Have you ever wanted to learn more about book cover design but didn't know whom to ask? Today I have an interview with Maria Zannini, cover designer. Welcome, Maria!
Please tell us about yourself.
Sometimes I think I’m a crow reincarnated into a human body. Most everything fascinates me and I squirrel away tidbits of information and experiences. Who knows when someone will need the lowdown on which publishers have the best editors—or a recipe for emu jerky? My brain is like a super warehouse of information. Alas, the key doesn’t always work.
But there’s also a normal side to me too. I’m a university-trained graphic artist and have worked in the corporate world for over 245 years (that’s in dog years). Most recently, I was an art director before retiring to the country.
How did you get into cover design?
It happened all backwards. When I decided to self-publish The Devil to Pay I designed my own cover. After its reveal, I had a surge of requests, and I was totally unprepared for the interest.
At the time, I declined all requests. I was a writer after all, and I didn’t want to start a new vocation. But something strange happened along the way. Friends started asking for help with their covers and ads. I would fix things for them or offer suggestions.
It was my husband who noticed how happy I was when I was creating a new design. He asked me why I didn’t do this fulltime. And I thought—why not? Life is short and I want to do things that mean something to me. That’s when Book Cover Diva was born.
Please tell us how you created your latest cover.
My modus operandi is the same for all books.
For The French Gambit by Maureen Betita, I read the book’s blurb very carefully and picked out a couple of elements that seemed pivotal to the story.
I liked how the author mentioned that Miranda, the protagonist would go to any length to protect her family. I saw her as a strong, confident woman thrust into a deadly game with high stakes. The chess board and skull reflects both the gambit in the title and the cost if she failed. The pirate flag is a separate branding element that we’re using on all her books in this series.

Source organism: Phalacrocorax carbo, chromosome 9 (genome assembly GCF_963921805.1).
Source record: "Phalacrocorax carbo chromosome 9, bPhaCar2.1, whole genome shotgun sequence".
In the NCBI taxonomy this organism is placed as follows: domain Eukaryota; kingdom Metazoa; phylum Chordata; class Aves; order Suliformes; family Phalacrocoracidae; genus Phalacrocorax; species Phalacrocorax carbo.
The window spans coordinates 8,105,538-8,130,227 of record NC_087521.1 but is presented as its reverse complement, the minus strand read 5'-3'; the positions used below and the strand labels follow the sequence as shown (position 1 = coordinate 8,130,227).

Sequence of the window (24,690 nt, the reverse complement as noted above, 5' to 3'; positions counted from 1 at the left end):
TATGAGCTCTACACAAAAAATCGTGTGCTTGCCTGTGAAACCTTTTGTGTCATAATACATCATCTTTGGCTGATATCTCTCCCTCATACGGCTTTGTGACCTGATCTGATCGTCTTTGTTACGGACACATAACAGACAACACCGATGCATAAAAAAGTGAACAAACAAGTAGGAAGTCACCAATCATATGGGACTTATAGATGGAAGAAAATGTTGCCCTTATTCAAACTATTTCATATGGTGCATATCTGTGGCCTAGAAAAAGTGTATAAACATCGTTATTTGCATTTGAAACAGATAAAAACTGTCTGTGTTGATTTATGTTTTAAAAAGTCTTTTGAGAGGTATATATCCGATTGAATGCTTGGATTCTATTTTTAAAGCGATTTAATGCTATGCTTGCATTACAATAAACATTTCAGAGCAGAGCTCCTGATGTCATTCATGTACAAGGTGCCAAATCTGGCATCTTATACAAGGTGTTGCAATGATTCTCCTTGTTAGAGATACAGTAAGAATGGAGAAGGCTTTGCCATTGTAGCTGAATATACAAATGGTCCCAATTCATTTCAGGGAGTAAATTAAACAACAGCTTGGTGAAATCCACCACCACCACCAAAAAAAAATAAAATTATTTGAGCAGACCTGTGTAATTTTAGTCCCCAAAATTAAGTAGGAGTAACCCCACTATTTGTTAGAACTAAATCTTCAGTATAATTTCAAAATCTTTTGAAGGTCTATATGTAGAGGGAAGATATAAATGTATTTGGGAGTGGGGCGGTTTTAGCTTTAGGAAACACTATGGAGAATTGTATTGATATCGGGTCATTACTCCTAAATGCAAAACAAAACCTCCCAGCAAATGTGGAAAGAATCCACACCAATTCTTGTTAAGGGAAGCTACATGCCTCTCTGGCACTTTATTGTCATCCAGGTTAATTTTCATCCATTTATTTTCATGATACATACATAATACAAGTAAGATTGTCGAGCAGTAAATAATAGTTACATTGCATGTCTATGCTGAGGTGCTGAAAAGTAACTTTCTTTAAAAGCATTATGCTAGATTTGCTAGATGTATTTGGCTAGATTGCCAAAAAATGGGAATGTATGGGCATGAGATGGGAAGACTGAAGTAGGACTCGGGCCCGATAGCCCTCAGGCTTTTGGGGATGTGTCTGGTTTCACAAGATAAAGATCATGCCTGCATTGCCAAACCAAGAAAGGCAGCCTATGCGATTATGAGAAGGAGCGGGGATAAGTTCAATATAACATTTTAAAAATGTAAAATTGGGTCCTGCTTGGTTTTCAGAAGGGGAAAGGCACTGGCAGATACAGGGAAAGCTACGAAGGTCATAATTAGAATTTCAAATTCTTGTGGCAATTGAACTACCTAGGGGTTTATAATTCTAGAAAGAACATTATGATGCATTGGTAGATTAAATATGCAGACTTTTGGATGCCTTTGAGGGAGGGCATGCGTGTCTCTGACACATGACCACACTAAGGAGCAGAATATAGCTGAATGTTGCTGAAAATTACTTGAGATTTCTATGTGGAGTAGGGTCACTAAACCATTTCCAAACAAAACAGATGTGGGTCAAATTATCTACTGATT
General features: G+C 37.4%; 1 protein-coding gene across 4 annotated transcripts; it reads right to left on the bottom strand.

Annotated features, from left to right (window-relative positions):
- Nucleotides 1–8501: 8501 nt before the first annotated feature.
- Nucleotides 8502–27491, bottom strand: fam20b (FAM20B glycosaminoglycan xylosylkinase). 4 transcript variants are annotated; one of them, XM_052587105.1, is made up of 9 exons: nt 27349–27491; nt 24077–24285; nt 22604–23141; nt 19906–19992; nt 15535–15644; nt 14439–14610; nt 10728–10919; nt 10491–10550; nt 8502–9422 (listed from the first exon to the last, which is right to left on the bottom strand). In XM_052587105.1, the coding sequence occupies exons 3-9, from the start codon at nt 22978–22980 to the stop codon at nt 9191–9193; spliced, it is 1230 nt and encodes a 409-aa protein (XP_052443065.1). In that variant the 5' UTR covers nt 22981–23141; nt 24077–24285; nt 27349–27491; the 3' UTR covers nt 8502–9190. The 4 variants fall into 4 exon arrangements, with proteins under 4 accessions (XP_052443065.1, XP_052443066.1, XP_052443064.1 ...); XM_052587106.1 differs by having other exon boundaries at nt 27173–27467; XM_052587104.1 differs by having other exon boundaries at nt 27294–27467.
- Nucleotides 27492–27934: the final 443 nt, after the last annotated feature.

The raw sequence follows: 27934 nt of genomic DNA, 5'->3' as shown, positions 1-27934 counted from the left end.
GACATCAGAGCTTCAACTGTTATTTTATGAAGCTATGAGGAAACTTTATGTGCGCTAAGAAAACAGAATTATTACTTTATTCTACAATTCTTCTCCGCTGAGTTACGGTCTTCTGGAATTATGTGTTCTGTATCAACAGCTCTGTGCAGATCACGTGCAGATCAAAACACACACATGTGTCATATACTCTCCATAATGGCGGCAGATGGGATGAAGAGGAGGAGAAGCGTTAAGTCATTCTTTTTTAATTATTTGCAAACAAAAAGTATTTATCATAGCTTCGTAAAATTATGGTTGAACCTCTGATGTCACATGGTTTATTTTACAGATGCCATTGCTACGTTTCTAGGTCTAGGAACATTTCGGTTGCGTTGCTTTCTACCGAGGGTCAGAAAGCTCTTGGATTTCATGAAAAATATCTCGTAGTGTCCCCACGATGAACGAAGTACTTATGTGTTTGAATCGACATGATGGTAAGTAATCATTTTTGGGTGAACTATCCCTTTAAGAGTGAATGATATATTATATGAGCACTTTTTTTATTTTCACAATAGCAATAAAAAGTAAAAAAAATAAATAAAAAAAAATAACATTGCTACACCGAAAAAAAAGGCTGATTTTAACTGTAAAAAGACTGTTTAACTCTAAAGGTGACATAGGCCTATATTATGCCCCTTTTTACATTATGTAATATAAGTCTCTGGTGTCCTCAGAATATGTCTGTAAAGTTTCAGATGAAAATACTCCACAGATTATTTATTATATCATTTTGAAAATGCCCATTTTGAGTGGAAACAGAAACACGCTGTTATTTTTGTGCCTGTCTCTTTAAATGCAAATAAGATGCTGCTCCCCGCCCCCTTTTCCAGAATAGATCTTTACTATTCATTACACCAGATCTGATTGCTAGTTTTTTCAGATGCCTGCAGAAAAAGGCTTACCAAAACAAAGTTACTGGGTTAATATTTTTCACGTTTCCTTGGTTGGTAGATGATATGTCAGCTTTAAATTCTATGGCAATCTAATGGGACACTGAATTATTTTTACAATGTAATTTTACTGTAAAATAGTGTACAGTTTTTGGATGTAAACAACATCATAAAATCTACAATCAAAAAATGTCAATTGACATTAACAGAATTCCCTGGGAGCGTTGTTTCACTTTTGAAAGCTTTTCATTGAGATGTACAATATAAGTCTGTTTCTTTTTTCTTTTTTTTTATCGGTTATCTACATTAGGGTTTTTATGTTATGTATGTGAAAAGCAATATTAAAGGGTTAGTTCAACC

Branding is something very few authors consider, but it’s highly recommended especially if you write series. Basically, you want something that will subliminally connect your books to one another in the reader’s mind.
For Giacomo Giammatteo, we set his name in the same font and banner he uses for all his books. For his web site, NoMistakes.org, we incorporated a pencil eraser, erasing “Mistakes”, and reinforcing the context of his nonfiction series for No Mistakes Career Books.
Do you design covers for a wide variety of genres, or just a few? What draws you to these genres?
I’ve designed covers for everything from nonfiction to genre. Once I get a feel for what the book is about, my brain goes into overdrive and I’m clicking away, trying different ideas until I find the ONE.
I love that eureka moment. I was especially proud of James Garcia Jr.’s cover, Seeing Ghosts because the concept hit me immediately when I read his blurb. It was that powerful.
It evolved into a very complex cover with many layers, but it totally worked. It came out exactly as I visualized it.
Do you have any favorite color palettes you draw on for your covers?
I let the book dictate the color palette. I know which colors work well together and that’s where I concentrate my efforts.
What differences or problems do you encounter with designing eBook covers as opposed to paperback/hardcover books? Have you ever had to change a cover design to accommodate a different format?
Ebook covers need to be readable even at postage stamp size. What might look good in print could look like a smudge in an ebook catalog.
I’ve never had to change a design, but I did modify the typography on one book so it would stand out more in the digital version.
How many projects do you work on at once?
One at a time. I’m very focused and when I work on a project, I give it my full attention. If I have several jobs at once, I might start looking for graphics for the next job while waiting for a yea or nay from the client of the first job. But usually most clients send me word immediately so splitting my time rarely happens.
What advice do you have for authors who are looking for a cover designer or want to design their own covers?
Keep a little folder of covers that you like. And talk to other authors.
Happy authors are always glad to tell you about their cover artist.
They’re also glad to tell you when they’re not happy. That’s important
too. The chemistry between author and artist is just as critical as
Back to you, readers: Do you have any questions
about cover design or branding? How do you feel about indie covers as
opposed to the Big 4 covers?
Book Cover Diva
Because everyone judges a book by its cover.
Maria Zannini is an artist, author, and dog lover living in the middle of nowhere. Visit her at her personal blog, her frugal living blog, Back to Basics, or at Book Cover Diva.